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Article
January 1952

SOME LIMITATIONS OF LUMBAR SYMPATHECTOMY IN ARTERIOSCLEROSIS OBLITERANSEarly Results in One Hundred Consecutive Cases

Author Affiliations

ROCKFORD, ILL.; ANN ARBOR, MICH.
From the Department of Surgery, Wayne County General Hospital, Eloise, Mich.

AMA Arch Surg. 1952;64(1):103-107. doi:10.1001/archsurg.1952.01260010114013
Abstract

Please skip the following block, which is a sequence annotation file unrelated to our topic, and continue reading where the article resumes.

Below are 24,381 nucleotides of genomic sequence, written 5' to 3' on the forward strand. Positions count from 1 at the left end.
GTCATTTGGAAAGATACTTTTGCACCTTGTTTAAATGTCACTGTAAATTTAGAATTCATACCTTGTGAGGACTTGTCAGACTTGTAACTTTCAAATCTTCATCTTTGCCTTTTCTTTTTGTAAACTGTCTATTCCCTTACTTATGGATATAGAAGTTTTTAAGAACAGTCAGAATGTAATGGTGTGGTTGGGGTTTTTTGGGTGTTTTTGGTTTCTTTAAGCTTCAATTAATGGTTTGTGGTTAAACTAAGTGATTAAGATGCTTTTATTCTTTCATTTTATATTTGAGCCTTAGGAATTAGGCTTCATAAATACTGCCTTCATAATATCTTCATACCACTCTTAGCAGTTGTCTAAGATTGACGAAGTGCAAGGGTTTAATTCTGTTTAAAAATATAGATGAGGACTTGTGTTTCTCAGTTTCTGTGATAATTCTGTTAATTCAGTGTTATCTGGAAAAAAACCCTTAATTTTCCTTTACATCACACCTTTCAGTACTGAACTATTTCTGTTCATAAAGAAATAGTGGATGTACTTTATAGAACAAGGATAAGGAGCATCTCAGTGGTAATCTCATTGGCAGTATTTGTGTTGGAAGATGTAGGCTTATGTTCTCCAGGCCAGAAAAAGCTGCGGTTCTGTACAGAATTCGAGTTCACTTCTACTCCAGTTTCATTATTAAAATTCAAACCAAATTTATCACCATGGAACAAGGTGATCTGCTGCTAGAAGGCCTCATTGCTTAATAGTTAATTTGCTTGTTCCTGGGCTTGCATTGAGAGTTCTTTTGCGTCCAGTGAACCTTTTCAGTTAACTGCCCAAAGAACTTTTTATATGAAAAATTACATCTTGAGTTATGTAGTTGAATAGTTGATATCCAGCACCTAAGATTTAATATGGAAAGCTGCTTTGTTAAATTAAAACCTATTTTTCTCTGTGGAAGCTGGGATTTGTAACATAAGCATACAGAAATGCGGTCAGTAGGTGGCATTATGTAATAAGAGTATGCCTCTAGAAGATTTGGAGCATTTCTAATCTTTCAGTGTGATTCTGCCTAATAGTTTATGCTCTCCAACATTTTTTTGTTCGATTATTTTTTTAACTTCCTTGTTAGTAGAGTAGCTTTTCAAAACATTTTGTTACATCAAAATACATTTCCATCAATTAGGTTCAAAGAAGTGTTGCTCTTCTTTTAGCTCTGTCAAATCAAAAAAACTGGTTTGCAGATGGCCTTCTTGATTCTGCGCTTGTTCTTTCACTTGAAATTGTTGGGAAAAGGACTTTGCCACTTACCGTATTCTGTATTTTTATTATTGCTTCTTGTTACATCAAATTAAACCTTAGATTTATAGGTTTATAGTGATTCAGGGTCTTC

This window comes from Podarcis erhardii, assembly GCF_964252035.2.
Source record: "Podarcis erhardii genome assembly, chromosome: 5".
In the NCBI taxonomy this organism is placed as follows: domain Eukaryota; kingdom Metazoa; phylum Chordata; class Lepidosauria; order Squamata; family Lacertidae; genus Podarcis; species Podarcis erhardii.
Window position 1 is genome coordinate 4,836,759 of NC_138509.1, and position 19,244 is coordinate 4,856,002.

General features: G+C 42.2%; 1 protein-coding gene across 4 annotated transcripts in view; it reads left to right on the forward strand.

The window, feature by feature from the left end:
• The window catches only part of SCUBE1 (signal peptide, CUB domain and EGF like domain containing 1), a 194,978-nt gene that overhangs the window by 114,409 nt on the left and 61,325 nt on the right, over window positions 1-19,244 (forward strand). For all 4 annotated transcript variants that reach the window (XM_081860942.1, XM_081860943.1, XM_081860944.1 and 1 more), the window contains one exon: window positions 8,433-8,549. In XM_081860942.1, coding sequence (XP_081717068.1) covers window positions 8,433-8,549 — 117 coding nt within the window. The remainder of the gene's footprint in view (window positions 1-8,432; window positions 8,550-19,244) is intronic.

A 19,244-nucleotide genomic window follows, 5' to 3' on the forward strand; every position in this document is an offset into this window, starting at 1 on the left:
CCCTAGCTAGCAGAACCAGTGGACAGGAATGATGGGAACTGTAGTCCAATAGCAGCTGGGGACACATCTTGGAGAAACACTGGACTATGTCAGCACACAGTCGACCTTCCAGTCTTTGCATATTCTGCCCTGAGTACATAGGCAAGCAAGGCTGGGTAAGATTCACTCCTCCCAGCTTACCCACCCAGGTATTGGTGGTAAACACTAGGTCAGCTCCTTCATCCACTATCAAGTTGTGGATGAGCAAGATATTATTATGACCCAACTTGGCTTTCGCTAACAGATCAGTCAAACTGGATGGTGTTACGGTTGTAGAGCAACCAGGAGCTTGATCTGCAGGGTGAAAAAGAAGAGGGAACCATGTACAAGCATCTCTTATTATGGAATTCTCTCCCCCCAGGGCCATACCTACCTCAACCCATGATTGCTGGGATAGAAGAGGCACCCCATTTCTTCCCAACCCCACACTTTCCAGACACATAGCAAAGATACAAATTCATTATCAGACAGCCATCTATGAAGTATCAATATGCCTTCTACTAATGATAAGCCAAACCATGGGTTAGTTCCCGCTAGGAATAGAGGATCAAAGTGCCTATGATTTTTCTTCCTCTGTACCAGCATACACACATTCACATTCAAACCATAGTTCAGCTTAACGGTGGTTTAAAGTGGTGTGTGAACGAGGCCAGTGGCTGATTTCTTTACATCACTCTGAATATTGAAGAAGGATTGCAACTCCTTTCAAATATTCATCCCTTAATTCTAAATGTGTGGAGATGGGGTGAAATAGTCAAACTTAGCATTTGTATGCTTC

GENERALLY favorable comments have recently been made concerning the use of lumbar sympathectomy in the treatment of arteriosclerosis obliterans. Improvement following this procedure has been thought to be (1) dependent on elimination of the vasospastic factor; (2) an increase in collateral circulation, and, perhaps, (3) a decrease in response to certain detrimental environmental factors such as exposure to cold. The degree and duration of the benefits which may be expected from lumbar sympathectomy in arteriosclerosis obliterans and reliable criteria for the selection of cases have not yet been fully determined. Although many surgeons suggest that little is to be lost, even in severe cases, a too enthusiastic attitude may, in time, bring discredit on a procedure which will certainly salvage many properly selected extremities. For this reason, the following represents an analysis of 100 consecutive lumbar sympathectomies for severe arteriosclerosis in an effort to determine which patients, if any, have

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